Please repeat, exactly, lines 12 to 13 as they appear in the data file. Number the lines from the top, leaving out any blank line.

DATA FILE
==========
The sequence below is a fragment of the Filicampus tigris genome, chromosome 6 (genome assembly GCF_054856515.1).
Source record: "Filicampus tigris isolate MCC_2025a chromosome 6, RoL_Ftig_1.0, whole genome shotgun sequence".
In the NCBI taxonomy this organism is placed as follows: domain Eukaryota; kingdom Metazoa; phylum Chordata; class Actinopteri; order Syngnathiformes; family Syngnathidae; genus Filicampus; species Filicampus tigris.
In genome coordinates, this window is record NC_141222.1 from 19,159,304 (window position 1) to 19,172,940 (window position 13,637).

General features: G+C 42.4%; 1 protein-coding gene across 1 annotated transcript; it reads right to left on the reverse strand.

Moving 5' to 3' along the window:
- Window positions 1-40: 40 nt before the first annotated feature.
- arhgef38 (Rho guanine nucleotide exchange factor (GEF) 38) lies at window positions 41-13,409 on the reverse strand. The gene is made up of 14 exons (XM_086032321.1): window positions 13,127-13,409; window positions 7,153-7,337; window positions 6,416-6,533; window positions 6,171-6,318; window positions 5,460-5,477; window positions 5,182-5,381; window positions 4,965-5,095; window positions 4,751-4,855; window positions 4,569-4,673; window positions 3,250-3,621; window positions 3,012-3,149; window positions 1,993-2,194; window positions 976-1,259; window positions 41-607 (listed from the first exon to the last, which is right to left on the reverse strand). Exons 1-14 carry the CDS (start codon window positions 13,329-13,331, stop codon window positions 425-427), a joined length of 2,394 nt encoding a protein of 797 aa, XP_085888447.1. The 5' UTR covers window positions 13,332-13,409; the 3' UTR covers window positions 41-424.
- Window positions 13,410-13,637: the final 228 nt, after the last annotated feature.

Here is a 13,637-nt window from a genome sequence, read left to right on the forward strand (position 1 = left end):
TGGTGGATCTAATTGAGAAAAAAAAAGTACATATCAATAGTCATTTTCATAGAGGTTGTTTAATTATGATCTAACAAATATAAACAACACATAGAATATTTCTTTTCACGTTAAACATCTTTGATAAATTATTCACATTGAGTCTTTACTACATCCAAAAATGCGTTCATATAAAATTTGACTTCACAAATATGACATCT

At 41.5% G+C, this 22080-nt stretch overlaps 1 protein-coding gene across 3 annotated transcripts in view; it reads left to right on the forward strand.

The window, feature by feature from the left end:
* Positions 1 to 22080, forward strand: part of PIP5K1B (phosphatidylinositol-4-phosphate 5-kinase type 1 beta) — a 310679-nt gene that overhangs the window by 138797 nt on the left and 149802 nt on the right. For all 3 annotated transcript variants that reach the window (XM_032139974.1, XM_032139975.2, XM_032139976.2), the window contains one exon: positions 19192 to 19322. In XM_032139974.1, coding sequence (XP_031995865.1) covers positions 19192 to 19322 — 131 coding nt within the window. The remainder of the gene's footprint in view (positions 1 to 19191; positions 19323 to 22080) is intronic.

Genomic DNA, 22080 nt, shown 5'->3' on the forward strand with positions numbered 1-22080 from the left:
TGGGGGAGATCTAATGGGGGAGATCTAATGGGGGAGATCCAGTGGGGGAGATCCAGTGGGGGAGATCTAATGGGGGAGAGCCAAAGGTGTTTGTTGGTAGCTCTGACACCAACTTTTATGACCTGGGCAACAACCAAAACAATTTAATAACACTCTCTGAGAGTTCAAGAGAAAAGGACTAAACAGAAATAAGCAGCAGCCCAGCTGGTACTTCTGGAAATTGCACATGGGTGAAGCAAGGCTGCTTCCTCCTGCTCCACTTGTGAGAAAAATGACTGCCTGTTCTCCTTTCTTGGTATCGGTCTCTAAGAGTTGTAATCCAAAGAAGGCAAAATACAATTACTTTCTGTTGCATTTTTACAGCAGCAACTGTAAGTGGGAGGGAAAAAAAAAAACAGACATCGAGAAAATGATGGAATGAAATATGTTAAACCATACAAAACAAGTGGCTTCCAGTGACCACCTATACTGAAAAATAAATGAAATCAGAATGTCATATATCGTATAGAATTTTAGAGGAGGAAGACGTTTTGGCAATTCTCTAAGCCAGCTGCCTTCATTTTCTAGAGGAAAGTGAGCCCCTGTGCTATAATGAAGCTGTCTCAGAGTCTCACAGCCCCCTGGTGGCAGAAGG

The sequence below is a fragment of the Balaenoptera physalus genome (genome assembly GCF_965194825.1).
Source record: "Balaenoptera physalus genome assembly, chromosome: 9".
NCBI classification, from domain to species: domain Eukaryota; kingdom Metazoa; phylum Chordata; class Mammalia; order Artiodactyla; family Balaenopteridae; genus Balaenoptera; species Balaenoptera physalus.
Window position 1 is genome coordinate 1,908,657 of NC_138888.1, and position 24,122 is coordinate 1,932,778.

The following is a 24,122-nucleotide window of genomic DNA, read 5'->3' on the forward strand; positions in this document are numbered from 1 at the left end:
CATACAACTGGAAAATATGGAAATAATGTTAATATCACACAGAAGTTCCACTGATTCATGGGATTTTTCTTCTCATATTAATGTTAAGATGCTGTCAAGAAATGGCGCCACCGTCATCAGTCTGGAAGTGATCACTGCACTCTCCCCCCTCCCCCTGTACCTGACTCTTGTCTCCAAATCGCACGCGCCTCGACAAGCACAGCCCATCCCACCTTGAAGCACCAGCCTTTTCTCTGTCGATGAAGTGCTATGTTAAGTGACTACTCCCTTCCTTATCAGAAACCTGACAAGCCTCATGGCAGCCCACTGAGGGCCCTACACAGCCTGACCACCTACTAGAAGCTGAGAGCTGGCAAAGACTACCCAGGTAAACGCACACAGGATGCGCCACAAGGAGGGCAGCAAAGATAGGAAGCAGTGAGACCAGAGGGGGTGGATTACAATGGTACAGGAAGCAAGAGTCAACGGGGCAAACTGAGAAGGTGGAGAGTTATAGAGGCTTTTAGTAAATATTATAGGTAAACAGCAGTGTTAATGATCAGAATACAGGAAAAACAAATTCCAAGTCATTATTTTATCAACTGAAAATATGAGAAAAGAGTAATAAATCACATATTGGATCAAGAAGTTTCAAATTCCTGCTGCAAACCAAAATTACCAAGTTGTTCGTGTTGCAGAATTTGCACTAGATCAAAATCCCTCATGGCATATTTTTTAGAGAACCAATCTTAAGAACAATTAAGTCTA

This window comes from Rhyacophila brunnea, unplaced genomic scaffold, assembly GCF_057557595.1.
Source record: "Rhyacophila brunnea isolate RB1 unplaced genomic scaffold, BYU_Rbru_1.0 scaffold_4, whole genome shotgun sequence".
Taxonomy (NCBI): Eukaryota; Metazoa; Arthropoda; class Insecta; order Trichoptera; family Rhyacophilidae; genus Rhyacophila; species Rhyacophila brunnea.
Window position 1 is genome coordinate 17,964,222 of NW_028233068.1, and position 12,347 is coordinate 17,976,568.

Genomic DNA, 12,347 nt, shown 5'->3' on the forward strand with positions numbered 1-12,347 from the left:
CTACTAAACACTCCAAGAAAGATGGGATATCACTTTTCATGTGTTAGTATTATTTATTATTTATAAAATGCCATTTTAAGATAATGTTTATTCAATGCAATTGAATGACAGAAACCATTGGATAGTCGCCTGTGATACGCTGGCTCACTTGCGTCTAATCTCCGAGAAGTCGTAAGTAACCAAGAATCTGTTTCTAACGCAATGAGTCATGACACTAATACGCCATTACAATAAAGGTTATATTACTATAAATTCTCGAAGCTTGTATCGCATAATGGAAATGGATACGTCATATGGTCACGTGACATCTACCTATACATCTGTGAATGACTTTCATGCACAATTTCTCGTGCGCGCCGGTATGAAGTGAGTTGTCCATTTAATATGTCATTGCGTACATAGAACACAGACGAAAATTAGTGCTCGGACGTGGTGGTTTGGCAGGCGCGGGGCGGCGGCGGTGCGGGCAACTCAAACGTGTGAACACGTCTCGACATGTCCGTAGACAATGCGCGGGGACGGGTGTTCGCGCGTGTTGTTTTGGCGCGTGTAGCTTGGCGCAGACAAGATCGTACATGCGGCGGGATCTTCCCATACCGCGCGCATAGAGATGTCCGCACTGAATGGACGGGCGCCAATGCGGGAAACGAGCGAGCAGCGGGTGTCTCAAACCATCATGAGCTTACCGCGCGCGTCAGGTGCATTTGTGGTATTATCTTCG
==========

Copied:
At 41.5% G+C, this 22080-nt stretch overlaps 1 protein-coding gene across 3 annotated transcripts in view; it reads left to right on the forward strand.

The window, feature by feature from the left end: